Coco’s mum Aline underlines this point.
Coco is so affectionate, she loves to be cuddled and would be a great family pet.
Peekapoo don’t have as rigorous energy needs as some other Poodle cross breeds such as the Goldendoodle, Labradoodle and Cockapoo. They could be a good fit for someone who isn’t able to take their Peekapoo for regular runs or long hikes two or three times a week. Dog walking website Wag Walking recommend 30 minutes of exercise a day. Having said that, it’s worth pointing out that as we mentioned above, Peekapoo’s can have different energy levels whether they take after their Pekingnese or Poodle parent. This point is highlighted perfectly by Bonnie. Here’s what her mom says:
Bonnie is a very energetic dog. She plays all day with her two brothers and is happy to go for a walk at any time! Her favourite is to jump through long grass. But if there is a day where we haven’t managed to get out, she will play in the garden and play fetch forever. She is an amazing sleeper and has been since she came home when the lights go out she knows is bedtime and we do not hear a peep from her.
While you’re likely to have a low-shedding dog on your hands (especially when compared to the Pekingnese breed), you’ll have to dedicate a portion of your day to brushing your Peekapoo. It’s a good idea to regularly groom your Peekapoo to ensure their coats don’t become tangled or matted. In doing so, you can work out potential knots and remove debris caught in their coat. Most Peekapoo will need a haircut every three or four months. You may prefer to hire the services of a professional dog groomer to carry out this task.
Here’s how often Danielle grooms her Peekapoo called Bonnie.
We have Bonnie groomed/cut every 6-8 weeks. We brushed Bonnie as soon as we brought her home to get her used to this.
Kenji and Spencer get a haircut every six weeks or so.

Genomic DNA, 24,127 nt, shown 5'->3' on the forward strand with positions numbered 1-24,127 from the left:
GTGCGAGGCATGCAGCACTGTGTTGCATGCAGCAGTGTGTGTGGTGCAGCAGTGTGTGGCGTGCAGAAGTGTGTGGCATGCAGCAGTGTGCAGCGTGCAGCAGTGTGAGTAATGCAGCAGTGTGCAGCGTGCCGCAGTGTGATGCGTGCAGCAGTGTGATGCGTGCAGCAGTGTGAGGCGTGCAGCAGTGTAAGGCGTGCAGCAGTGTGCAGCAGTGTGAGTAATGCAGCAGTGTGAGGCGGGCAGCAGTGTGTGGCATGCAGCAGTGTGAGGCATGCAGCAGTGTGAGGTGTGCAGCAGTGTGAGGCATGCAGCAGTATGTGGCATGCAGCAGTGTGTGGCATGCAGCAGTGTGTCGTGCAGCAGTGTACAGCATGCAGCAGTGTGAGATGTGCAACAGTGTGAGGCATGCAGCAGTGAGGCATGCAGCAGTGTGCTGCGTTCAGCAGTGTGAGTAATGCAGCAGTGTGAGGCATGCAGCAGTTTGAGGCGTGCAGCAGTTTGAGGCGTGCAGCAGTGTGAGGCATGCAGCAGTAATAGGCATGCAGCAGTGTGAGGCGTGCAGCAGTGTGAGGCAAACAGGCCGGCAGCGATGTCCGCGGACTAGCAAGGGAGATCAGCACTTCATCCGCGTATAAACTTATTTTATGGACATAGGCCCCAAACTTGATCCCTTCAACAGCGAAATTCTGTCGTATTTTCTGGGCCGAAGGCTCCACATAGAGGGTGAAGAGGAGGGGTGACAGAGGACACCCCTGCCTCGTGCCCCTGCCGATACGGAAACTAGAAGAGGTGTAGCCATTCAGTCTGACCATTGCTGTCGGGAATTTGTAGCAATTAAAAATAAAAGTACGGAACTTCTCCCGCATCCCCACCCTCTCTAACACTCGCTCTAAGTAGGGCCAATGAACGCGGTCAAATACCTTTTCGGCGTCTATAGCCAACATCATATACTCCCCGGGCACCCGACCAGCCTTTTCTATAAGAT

Mine do shed because they have come out with straight fur. They are low shedding if they come out curly. They are low allergenic (not 100% allergenic). I do not break out in hives or get breathing problems from them. They are good for allergy sufferers. I don’t take mine to the groomer. I do the grooming myself. I bought professional scissors online. In Summer, I give them a summer cut every 4-6 weeks.
While Peekapoo won’t make effective guard dogs given their small size, this Poodle cross breed can prove to be excellent watch dogs. They won’t be afraid to raise the alarm if they hear or see someone approaching the home. Some Peekapoo owners may appreciate their companion dog raising the alarm, you’ll want to ensure your pooch doesn’t become an excessive barker. For instance, Kenji and Spencer’s humans told us that their dogs do bark quite a bit.
The Peekapoo can be quite stubborn, which is a trait usually associated with their Pekingnese parent. They can be strong-willed little dogs that require consistent and persistent training to ensure they conquer basic obedience. The Peekapoo are considered a smart cross breed so they can look to manipulate the rules or show an independent streak. It’s a good idea to start training from a young age with your Peekapoo. As Bonnie’s mom Danielle explained to us above, she’s experienced some of this Peekapoo willfulness when training her pup.